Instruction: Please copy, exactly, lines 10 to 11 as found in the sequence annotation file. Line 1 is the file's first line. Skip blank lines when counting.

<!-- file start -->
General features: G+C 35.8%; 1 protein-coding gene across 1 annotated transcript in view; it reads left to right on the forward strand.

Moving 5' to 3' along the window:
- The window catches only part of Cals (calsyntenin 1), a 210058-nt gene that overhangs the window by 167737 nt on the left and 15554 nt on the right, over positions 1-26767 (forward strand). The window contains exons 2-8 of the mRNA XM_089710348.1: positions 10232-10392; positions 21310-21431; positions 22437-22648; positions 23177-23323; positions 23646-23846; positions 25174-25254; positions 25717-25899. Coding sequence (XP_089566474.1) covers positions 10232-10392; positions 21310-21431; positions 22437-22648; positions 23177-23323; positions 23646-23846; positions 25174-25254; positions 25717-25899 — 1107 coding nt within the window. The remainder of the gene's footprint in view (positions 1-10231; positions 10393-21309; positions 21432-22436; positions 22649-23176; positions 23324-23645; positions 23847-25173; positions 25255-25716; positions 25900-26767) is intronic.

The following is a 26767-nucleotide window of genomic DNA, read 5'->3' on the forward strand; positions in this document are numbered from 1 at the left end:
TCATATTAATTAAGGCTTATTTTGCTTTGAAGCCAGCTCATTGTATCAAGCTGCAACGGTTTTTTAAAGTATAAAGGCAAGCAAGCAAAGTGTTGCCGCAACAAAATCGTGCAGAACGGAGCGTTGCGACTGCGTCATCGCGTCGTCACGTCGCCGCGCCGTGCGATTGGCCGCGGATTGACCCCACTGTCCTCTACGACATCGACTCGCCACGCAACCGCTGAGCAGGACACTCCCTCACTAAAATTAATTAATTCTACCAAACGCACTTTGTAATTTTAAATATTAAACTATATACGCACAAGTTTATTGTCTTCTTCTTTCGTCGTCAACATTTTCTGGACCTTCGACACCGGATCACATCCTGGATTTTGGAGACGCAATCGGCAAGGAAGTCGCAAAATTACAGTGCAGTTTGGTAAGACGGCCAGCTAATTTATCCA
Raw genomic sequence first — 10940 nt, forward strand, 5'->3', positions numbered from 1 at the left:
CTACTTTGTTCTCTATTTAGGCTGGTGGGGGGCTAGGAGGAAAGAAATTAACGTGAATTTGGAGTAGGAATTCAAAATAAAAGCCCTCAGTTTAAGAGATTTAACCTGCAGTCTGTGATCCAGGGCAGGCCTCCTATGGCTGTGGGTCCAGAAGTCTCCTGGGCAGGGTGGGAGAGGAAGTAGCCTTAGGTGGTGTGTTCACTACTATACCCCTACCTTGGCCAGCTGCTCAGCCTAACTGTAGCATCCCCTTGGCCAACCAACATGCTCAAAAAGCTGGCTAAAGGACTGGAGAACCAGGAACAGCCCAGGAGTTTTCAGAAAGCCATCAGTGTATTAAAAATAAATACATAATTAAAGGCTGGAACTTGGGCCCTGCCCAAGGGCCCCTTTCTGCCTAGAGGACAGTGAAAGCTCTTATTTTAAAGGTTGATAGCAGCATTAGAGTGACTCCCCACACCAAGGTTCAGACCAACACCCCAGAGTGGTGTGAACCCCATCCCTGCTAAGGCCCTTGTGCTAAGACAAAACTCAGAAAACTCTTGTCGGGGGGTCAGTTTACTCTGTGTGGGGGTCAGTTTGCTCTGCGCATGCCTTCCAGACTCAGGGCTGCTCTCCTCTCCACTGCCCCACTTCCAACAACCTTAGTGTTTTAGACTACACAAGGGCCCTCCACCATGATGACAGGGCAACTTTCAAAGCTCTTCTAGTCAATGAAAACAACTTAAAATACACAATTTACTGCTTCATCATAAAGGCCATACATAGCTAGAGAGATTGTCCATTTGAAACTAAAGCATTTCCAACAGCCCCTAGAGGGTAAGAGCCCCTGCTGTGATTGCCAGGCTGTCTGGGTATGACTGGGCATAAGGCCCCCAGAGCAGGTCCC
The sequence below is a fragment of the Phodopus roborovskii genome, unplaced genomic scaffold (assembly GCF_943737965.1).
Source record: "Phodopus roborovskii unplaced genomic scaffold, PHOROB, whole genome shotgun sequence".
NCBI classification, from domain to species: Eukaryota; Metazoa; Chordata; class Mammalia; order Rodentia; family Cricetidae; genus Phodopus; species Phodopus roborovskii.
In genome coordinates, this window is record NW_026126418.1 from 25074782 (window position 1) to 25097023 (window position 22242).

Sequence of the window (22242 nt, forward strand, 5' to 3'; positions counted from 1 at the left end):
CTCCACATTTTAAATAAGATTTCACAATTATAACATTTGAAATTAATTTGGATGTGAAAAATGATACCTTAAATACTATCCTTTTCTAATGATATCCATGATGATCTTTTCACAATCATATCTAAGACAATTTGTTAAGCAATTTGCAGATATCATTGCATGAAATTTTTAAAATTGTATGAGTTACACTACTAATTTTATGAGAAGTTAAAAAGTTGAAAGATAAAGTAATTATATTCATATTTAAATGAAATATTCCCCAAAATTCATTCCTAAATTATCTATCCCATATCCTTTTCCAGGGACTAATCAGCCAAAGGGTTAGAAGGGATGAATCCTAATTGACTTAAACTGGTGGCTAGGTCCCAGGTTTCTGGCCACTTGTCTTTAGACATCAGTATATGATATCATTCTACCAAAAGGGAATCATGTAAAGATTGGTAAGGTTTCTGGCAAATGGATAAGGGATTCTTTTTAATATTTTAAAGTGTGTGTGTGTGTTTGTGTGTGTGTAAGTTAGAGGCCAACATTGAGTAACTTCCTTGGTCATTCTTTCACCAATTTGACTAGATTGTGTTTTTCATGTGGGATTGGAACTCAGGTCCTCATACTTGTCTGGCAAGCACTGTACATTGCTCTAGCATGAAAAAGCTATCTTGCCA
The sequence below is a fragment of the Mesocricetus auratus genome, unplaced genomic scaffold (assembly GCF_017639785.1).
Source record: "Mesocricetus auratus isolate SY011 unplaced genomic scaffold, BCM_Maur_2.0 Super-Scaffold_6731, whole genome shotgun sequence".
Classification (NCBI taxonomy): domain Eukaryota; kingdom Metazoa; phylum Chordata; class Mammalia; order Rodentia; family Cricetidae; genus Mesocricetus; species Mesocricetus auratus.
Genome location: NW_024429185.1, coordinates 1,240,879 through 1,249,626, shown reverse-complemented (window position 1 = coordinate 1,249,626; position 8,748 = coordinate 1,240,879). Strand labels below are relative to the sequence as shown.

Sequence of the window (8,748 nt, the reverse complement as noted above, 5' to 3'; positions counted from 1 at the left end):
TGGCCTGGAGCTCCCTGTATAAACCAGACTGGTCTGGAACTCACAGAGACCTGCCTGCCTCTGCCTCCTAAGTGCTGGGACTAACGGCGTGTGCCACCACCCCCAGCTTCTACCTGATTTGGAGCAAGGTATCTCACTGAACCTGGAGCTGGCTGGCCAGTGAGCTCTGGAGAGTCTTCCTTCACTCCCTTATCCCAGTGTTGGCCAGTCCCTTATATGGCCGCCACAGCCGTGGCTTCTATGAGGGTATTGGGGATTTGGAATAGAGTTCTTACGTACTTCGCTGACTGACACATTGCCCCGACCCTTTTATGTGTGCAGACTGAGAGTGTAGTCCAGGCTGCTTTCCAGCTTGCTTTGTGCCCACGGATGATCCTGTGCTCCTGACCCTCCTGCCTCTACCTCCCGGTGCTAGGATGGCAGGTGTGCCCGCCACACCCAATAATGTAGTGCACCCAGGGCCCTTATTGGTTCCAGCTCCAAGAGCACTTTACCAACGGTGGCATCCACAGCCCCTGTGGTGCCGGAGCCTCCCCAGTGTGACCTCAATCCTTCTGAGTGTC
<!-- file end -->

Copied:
NCBI classification, from domain to species: Eukaryota; Metazoa; Chordata; class Mammalia; order Rodentia; family Cricetidae; genus Phodopus; species Phodopus roborovskii.
In genome coordinates, this window is record NW_026126418.1 from 25074782 (window position 1) to 25097023 (window position 22242).